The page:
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The area around River Road in the Central Business District (CBD), even back then, was a dangerous place, and businessmen with cars looking for Watembezi pioneered the “Pick and Drop” culture of modern day Koinange Street.
The pick-up would be done along Government Road – now Moi Avenue.
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But, thanks to the internet, more and more Kenyan prostitutes are giving up their spots on the sides of the streets for a more lucrative business online.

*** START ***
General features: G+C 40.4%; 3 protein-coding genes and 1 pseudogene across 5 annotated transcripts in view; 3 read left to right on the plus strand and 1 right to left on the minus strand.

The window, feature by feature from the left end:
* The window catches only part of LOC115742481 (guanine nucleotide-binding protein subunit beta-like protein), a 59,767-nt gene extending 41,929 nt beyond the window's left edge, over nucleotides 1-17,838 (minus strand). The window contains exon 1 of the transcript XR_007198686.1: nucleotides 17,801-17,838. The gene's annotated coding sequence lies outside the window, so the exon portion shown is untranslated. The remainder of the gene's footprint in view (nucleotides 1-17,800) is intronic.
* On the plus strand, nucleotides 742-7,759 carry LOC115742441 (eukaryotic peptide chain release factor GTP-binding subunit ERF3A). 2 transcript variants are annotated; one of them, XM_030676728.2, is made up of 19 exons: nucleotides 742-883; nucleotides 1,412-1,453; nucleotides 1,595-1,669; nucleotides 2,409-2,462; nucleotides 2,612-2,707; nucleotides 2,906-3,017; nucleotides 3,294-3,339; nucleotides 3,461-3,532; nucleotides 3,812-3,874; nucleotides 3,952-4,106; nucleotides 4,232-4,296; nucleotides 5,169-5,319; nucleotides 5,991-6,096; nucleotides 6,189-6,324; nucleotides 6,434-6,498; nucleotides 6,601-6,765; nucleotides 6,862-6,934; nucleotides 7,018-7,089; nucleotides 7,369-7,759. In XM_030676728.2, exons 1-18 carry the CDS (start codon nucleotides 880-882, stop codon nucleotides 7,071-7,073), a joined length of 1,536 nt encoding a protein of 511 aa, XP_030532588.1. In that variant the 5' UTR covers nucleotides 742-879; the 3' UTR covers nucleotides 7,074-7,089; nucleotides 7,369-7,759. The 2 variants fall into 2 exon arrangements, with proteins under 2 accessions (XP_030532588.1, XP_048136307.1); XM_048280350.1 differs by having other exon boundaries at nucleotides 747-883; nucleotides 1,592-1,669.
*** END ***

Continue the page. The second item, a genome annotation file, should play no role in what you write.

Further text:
But in 1922, after the colonial government imposed a curfew from 6pm to 6am to curb crime, most Watembezi turned to Malaya prostitution, as they could not operate after dark.
It seems to have been a lucrative business, as women from agricultural districts surrounding Nairobi came to the city in droves in the late 1920s to sell their produce but, after a while, stopped going back home because of the money they made from prostitution.
Then, around 11pm, they are replaced by prostitutes hiding in the shadows.
In the dark of the night, they engage in running battles with police who are intent on bringing prostitution to an end.
During that era, there were two types of prostitutes: Watembezi and Malaya.